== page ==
The public will need a lot of convincing that the pilot scheme anticipated in 2020 will be safe.
Would you trust a driverless bus? Would you let your children go to school in a driverless bus?
These are just some of the questions Scots commuters will have to consider after a pilot was announced to run self-driving buses across the Forth Road bridge between Edinburgh and Fife.
The development, a UK first, will see five single-decker buses carrying 42 passengers travelling 14 miles from Ferrytoll park-and-ride in Fife to Edinburgh park tram exchange, near the Gyle.
Currently, it looks as though the public is nervous. Less than one third of respondents would be happy to be picked up by a driverless car, according to Fujitsu’s Tech in a Transforming Britain report. When it comes to trusting driverless tech with the safety of a person’s child, that number falls to 17 per cent.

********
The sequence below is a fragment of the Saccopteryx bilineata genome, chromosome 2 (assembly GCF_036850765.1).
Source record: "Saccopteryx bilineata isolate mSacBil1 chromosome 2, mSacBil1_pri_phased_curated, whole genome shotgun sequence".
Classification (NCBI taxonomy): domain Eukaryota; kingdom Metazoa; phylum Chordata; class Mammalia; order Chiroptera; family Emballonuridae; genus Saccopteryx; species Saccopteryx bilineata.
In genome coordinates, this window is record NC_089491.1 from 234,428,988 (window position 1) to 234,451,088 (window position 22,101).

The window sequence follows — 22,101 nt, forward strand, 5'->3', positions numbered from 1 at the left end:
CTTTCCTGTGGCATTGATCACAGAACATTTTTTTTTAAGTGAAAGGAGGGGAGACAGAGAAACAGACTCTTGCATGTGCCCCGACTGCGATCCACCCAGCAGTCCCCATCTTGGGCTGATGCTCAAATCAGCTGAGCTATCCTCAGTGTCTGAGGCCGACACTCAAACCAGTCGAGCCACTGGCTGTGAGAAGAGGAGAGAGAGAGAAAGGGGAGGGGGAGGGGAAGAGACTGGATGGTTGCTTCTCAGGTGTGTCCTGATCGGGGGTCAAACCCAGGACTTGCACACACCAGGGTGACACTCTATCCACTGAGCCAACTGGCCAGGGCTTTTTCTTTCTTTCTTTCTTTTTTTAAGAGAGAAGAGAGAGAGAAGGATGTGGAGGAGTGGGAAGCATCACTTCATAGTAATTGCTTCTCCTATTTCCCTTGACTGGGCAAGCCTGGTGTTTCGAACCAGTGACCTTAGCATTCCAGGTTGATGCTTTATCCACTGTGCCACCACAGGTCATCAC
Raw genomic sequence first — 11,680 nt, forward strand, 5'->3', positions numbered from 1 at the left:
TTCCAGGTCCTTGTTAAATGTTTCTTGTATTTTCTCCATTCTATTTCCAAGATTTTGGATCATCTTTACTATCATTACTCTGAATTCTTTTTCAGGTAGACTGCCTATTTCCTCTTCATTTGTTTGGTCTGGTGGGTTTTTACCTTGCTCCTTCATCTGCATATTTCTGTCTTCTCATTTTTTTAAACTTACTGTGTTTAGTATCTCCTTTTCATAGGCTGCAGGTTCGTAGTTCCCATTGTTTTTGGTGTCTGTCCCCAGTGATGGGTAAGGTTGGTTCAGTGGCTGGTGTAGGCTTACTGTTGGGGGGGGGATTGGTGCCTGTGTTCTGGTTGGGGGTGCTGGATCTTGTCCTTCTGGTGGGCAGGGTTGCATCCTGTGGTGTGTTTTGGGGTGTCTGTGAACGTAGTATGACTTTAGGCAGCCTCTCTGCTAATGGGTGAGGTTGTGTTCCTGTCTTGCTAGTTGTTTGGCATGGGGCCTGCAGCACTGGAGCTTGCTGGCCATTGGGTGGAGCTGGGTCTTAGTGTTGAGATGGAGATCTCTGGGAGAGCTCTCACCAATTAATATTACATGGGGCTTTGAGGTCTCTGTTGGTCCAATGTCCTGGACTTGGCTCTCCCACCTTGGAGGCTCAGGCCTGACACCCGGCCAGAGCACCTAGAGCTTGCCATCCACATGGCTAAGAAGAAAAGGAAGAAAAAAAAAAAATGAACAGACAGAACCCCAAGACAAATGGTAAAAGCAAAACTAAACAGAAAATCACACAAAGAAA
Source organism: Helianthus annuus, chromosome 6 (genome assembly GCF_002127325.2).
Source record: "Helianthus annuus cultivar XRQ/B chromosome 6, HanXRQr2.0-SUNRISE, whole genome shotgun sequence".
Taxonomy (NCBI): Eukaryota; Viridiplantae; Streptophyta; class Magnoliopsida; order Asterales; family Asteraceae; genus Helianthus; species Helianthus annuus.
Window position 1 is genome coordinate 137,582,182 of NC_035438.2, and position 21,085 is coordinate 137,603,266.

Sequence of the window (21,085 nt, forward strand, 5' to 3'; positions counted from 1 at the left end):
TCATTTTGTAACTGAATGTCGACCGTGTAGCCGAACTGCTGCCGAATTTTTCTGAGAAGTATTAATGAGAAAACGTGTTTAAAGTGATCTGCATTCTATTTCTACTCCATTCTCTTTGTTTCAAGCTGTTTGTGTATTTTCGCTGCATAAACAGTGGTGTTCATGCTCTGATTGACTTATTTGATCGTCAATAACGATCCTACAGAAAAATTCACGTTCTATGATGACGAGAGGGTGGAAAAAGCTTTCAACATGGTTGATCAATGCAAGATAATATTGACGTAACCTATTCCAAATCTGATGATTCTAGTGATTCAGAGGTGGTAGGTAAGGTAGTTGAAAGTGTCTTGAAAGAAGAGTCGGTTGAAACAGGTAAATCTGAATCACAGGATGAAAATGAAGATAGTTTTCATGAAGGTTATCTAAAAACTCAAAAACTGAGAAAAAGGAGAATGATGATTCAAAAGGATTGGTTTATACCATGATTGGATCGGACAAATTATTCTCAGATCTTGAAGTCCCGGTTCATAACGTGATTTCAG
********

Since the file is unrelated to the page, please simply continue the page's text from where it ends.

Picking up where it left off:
These statistics are probably not a surprise and the Fife pilot will have a driver as back-up. What is certain is that autonomous vehicles are the future with cost, efficiency and productivity benefits all possible.
Trials are already taking place in other countries and it is a huge positive that Scotland is now part of that. Indeed, the Forth Road Bridge’s role as a public transport corridor makes it ideal as the current volume of traffic is low, to put it kindly.
The hurdles are massive, however. Driving in a straight line on a Californian highway might be one thing. But transplant that to the rain and wind of a Scottish winter and you have a whole set of new problems.
And how do you teach a bus to be extra-cautious when it passes a group of schoolchildren playing with a ball? Or when the sound of an ice cream van is heard? Or when to break the rules of the road to allow a passing emergency vehicle to get by? Human drivers do these things instinctively. There are also concerns about personal safety on buses if no driver was present.
Self-driving buses are an obvious place to begin as they follow fixed routes, which are easier to handle than the changeable and complicated routes a taxi or car usually travels.
Commuters in Scotland have been told that the future is coming faster than anyone anticipated. The pilot is expected soon, but don’t hold your breath yet for when driverless buses – without a driver back-up – are let loose on Scotland’s main arteries. The public has to be convinced.